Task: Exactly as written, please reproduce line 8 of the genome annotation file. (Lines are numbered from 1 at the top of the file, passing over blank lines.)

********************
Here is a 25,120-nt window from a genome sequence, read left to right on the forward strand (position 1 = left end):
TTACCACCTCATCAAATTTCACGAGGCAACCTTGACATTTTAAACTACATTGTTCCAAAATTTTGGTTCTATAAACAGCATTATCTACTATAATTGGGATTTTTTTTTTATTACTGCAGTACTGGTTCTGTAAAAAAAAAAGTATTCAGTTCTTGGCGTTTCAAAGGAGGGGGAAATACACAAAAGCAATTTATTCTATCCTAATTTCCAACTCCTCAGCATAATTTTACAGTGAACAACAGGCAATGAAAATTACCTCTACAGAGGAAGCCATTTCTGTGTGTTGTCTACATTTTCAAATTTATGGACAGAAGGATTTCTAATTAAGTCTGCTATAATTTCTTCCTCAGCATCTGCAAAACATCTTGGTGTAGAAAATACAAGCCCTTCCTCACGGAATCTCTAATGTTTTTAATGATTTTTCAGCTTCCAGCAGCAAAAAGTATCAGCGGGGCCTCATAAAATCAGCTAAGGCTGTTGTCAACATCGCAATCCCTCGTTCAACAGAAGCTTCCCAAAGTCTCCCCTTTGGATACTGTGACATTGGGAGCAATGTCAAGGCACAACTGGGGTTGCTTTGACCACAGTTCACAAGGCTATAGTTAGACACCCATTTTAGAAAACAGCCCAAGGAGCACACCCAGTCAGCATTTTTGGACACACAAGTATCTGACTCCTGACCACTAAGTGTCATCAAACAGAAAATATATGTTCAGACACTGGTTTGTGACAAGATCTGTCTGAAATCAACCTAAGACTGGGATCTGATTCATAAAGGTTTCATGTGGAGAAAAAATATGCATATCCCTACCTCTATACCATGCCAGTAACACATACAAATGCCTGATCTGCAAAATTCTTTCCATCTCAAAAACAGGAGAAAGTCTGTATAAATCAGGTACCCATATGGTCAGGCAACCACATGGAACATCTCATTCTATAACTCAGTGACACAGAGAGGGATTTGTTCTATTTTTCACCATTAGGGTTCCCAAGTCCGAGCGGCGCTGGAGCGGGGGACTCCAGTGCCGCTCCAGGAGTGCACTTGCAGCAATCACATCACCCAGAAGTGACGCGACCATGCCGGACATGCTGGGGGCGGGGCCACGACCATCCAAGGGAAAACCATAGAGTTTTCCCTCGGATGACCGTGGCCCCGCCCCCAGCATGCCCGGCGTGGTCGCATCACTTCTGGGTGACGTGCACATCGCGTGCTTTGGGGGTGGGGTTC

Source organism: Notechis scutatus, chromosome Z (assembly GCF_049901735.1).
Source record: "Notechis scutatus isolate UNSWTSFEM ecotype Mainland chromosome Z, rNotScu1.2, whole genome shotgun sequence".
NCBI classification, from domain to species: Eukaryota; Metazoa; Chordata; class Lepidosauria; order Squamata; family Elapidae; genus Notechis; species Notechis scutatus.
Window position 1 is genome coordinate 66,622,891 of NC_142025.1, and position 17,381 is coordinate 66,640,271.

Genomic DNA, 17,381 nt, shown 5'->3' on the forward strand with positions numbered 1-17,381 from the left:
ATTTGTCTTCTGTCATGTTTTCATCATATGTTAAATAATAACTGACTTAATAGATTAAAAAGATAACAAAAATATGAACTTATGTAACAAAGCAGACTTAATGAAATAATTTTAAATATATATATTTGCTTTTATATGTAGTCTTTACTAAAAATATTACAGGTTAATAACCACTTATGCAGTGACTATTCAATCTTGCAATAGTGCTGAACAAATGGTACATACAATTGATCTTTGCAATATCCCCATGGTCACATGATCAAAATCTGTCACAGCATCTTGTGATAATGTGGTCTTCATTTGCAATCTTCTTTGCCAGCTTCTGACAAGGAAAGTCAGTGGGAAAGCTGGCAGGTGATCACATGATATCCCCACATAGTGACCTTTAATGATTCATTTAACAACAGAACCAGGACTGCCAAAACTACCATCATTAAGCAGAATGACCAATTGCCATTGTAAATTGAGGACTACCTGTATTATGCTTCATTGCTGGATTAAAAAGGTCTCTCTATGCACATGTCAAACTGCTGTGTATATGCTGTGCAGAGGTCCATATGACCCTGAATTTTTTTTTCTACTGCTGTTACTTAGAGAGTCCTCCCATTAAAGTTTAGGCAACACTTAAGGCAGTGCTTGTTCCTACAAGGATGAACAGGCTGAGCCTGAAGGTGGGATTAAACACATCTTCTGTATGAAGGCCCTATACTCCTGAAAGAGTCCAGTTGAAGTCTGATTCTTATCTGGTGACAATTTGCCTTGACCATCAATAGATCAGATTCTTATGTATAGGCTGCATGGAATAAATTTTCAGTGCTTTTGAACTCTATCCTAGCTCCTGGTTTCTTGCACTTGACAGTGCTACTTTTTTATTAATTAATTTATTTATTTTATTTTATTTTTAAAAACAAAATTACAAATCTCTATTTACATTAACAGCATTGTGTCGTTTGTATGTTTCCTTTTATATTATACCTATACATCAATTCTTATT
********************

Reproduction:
ATTTGTCTTCTGTCATGTTTTCATCATATGTTAAATAATAACTGACTTAATAGATTAAAAAGATAACAAAAATATGAACTTATGTAACAAAGCAGACTTAATGAAATAATTTTAAATATATATATTTGCTTTTATATGTAGTCTTTACTAAAAATATTACAGGTTAATAACCACTTATGCAGTGACTATTCAATCTTGCAATAGTGCTGAACAAATGGTACATACAATTGATCTTTGCAATATCCCCATGGTCACATGATCAAAATCTGTCACAGCATCTTGTGATAATGTGGTCTTCATTTGCAATCTTCTTTGCCAGCTTCTGACAAGGAAAGTCAGTGGGAAAGCTGGCAGGTGATCACATGATATCCCCACATAGTGACCTTTAATGATTCATTTAACAACAGAACCAGGACTGCCAAAACTACCATCATTAAGCAGAATGACCAATTGCCATTGTAAATTGAGGACTACCTGTATTATGCTTCATTGCTGGATTAAAAAGGTCTCTCTATGCACATGTCAAACTGCTGTGTATATGCTGTGCAGAGGTCCATATGACCCTGAATTTTTTTTTCTACTGCTGTTACTTAGAGAGTCCTCCCATTAAAGTTTAGGCAACACTTAAGGCAGTGCTTGTTCCTACAAGGATGAACAGGCTGAGCCTGAAGGTGGGATTAAACACATCTTCTGTATGAAGGCCCTATACTCCTGAAAGAGTCCAGTTGAAGTCTGATTCTTATCTGGTGACAATTTGCCTTGACCATCAATAGATCAGATTCTTATGTATAGGCTGCATGGAATAAATTTTCAGTGCTTTTGAACTCTATCCTAGCTCCTGGTTTCTTGCACTTGACAGTGCTACTTTTTTATTAATTAATTTATTTATTTTATTTTATTTTTAAAAACAAAATTACAAATCTCTATTTACATTAACAGCATTGTGTCGTTTGTATGTTTCCTTTTATATTATACCTATACATCAATTCTTATT